Mourad Naït-Abdesselam, Country General Manager, Microsoft, on fostering innovation and competitiveness with cloud technology

Mourad Naït-Abdesselam, Country General Manager, Microsoft

In the World Economic Forum’s “2014 Global Competitiveness Report”, Algeria was still in a transitional phase between stage one, “factor driven”, and stage two, “efficiency driven”, while developed countries and some emerging countries such as the UAE and Qatar are already in stage three, “innovation driven”.

Today cloud and mobile technology play a key role in helping people and organisations be more productive and more innovative, and improving the overall competitiveness of the economy. Algeria is lagging behind some other emerging countries, ranking 127th for government procurement of advanced technology products, 133rd for quality of scientific research institutions, 136th for technological readiness, 141st for innovation, 144th for availability of latest technologies, 146th on university-industry collaboration in research and development, and 147th for both firm-level technology absorption and for capacity for innovation. Algeria has a growing young and educated population, and the above rankings do not adequately reflect the country’s massive potential.

Cloud computing has now become both mainstream and affordable. What is particularly interesting for small and medium-sized enterprises (SMEs) is that the cloud effectively levels the playing field. Before the cloud, SMEs were at a disadvantage when it came to the technological infrastructure they could afford to install and maintain. With the cloud, SMEs can rapidly meet demand and provide high-level reliability to their customers without having to make large, up-front infrastructure investments. The cloud is enabling all businesses to use technology more efficiently and cost effectively than before. It gives businesses flexibility, as renting one machine for 1000 hours is equivalent to renting 1000 machines for one hour in terms of computing power and capacity. This will enable businesses to rapidly accomplish complex tasks that were previously limited by cost or time constraints.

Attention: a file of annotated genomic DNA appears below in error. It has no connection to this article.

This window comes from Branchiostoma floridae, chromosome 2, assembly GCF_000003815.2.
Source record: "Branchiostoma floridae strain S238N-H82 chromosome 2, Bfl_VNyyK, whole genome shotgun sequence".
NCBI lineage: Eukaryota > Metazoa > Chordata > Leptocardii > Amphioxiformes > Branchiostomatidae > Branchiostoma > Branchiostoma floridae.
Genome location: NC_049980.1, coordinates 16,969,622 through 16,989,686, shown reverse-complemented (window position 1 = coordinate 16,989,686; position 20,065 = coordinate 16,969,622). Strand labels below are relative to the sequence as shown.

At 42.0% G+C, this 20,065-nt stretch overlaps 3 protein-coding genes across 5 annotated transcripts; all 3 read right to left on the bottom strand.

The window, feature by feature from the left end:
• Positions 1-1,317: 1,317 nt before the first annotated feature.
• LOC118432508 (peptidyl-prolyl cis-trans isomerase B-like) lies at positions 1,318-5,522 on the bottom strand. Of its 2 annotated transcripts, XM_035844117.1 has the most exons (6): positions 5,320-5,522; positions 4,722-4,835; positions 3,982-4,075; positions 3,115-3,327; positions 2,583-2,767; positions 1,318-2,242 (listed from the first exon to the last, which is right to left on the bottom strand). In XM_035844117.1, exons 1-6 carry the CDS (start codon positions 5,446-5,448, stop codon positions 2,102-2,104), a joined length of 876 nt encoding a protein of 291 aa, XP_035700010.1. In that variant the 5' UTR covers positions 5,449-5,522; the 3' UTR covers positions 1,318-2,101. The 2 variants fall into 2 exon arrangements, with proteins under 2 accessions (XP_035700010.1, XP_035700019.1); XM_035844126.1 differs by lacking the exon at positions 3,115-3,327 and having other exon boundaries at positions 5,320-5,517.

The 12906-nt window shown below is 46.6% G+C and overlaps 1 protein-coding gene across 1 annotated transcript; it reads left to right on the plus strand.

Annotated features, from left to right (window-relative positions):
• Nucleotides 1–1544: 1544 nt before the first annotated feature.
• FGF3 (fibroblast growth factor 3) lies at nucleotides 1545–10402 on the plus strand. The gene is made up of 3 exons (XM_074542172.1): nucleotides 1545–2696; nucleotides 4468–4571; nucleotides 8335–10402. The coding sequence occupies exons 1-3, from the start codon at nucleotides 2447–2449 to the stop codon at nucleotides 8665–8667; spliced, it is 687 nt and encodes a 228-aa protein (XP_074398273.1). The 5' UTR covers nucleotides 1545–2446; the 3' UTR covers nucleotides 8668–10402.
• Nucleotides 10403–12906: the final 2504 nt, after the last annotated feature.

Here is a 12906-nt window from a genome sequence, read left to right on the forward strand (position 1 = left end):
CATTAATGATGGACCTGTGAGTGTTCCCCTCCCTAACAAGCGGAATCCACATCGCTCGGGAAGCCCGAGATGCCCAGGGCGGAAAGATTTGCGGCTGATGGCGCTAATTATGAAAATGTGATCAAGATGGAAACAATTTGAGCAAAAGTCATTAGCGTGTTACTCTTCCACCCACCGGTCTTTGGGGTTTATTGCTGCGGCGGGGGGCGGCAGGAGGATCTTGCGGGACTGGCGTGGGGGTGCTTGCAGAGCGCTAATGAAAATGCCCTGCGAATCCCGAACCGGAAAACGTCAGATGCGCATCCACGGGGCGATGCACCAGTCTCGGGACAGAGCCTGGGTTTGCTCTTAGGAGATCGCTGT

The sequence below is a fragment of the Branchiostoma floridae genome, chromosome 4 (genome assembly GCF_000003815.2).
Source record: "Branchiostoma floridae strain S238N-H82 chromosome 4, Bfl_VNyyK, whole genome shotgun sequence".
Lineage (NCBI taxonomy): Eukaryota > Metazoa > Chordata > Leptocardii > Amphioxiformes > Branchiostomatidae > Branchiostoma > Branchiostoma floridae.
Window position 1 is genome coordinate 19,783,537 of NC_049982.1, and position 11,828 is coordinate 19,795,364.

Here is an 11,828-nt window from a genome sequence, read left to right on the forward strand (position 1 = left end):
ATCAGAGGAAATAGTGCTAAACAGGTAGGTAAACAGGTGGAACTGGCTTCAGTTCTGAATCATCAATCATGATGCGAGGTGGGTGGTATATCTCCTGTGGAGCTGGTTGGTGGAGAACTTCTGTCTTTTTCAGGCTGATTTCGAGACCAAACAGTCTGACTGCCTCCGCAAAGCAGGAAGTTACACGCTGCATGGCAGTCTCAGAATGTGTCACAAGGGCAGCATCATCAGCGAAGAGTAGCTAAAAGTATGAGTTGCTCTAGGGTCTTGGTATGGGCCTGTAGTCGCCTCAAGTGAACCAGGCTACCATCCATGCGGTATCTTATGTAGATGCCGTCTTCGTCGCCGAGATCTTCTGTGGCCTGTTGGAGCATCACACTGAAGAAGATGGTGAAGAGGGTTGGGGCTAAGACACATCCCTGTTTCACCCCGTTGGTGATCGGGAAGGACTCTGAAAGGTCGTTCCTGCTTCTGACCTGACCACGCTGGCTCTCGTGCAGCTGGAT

Cloud technology will also enable new applications to be rapidly deployed, as IT departments no longer need to worry about the back-end infrastructure to support them. It will enable cost savings as well, as companies are able to drastically limit their capital expenditure and maximise their return on investment for their IT spend.

Cloud technologies offer Algerian companies a real opportunity to take a leap and transform their way of working, allowing them to bridge the digital gap and achieve world-class organisational management. Cloud solutions empower individuals and organisations to do more, more quickly, more efficiently and with more power. The cloud reinvents productivity and offers a powerful, sustainable and secure platform for better and quicker innovation at a very affordable cost.

Rapid innovation is an area in which Algerian organisations can greatly benefit, particularly in the start-up segment and in university research laboratories. If we take research as an example, most laboratories in Algeria do not have adequate IT infrastructure or modern equipment compared to Western laboratories. With cloud technologies, a biology student can provision powerful servers and storage in the cloud to decode the human genome in a matter of minutes, and just pay for the consumed resources, for only the time these resources were used. The same could be concluded for other disciplines that require high computing needs, such as a mechanical engineer who needs to make a rendering of fluid mechanics, or a civil engineer who needs to simulate the seismic resistance of a structure, or an architecture student who needs to render a large 3D environment.

The cloud also empowers innovators to focus on rapidly resolving concrete challenges, such as the traffic problem in Algiers. Deployed sensors and GPS trackers can be connected to a cloud intelligent system that collects data in real time and applies machine learning algorithms to provide tangible insight into how to manage traffic congestion, such as where to put traffic lights, how long to show the green light for and at what time of day. This is the first step in creating a real smart city, in the spirit of Microsoft’s CityNext concept.

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Mourad Naït-Abdesselam

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The Report: Algeria 2014

Telecoms and IT chapter from The Report: Algeria 2014

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